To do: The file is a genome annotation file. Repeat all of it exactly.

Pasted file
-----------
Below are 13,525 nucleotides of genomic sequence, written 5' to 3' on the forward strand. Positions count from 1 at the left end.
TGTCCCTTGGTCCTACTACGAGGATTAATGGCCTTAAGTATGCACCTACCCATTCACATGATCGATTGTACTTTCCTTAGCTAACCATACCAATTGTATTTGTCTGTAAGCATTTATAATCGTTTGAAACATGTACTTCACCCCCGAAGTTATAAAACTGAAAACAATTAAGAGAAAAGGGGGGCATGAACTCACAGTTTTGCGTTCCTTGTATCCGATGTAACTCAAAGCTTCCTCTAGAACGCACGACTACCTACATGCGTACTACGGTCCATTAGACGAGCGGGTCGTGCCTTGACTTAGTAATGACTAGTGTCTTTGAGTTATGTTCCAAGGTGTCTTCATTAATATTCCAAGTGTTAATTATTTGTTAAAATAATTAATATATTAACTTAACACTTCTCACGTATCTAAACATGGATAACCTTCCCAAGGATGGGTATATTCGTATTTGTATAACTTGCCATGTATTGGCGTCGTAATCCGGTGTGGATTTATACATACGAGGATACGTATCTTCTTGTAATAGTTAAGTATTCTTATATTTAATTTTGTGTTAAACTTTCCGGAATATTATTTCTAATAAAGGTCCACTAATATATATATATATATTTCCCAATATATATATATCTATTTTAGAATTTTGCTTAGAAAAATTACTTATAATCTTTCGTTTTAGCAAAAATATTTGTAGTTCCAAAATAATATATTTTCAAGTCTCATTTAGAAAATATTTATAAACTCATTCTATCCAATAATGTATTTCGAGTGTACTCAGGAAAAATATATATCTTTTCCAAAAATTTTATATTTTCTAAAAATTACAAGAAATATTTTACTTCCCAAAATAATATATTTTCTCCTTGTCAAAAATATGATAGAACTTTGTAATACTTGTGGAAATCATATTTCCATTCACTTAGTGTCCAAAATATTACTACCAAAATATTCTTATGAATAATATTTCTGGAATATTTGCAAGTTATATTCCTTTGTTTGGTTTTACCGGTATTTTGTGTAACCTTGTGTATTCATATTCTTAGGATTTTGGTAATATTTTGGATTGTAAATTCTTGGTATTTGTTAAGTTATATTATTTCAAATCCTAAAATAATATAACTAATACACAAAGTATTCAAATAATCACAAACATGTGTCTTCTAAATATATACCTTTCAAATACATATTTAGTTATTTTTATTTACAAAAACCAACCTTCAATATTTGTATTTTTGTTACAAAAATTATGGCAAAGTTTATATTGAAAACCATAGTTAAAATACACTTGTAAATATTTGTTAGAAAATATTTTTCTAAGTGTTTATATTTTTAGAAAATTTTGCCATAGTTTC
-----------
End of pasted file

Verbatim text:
Below are 13,525 nucleotides of genomic sequence, written 5' to 3' on the forward strand. Positions count from 1 at the left end.
TGTCCCTTGGTCCTACTACGAGGATTAATGGCCTTAAGTATGCACCTACCCATTCACATGATCGATTGTACTTTCCTTAGCTAACCATACCAATTGTATTTGTCTGTAAGCATTTATAATCGTTTGAAACATGTACTTCACCCCCGAAGTTATAAAACTGAAAACAATTAAGAGAAAAGGGGGGCATGAACTCACAGTTTTGCGTTCCTTGTATCCGATGTAACTCAAAGCTTCCTCTAGAACGCACGACTACCTACATGCGTACTACGGTCCATTAGACGAGCGGGTCGTGCCTTGACTTAGTAATGACTAGTGTCTTTGAGTTATGTTCCAAGGTGTCTTCATTAATATTCCAAGTGTTAATTATTTGTTAAAATAATTAATATATTAACTTAACACTTCTCACGTATCTAAACATGGATAACCTTCCCAAGGATGGGTATATTCGTATTTGTATAACTTGCCATGTATTGGCGTCGTAATCCGGTGTGGATTTATACATACGAGGATACGTATCTTCTTGTAATAGTTAAGTATTCTTATATTTAATTTTGTGTTAAACTTTCCGGAATATTATTTCTAATAAAGGTCCACTAATATATATATATATATTTCCCAATATATATATATCTATTTTAGAATTTTGCTTAGAAAAATTACTTATAATCTTTCGTTTTAGCAAAAATATTTGTAGTTCCAAAATAATATATTTTCAAGTCTCATTTAGAAAATATTTATAAACTCATTCTATCCAATAATGTATTTCGAGTGTACTCAGGAAAAATATATATCTTTTCCAAAAATTTTATATTTTCTAAAAATTACAAGAAATATTTTACTTCCCAAAATAATATATTTTCTCCTTGTCAAAAATATGATAGAACTTTGTAATACTTGTGGAAATCATATTTCCATTCACTTAGTGTCCAAAATATTACTACCAAAATATTCTTATGAATAATATTTCTGGAATATTTGCAAGTTATATTCCTTTGTTTGGTTTTACCGGTATTTTGTGTAACCTTGTGTATTCATATTCTTAGGATTTTGGTAATATTTTGGATTGTAAATTCTTGGTATTTGTTAAGTTATATTATTTCAAATCCTAAAATAATATAACTAATACACAAAGTATTCAAATAATCACAAACATGTGTCTTCTAAATATATACCTTTCAAATACATATTTAGTTATTTTTATTTACAAAAACCAACCTTCAATATTTGTATTTTTGTTACAAAAATTATGGCAAAGTTTATATTGAAAACCATAGTTAAAATACACTTGTAAATATTTGTTAGAAAATATTTTTCTAAGTGTTTATATTTTTAGAAAATTTTGCCATAGTTTC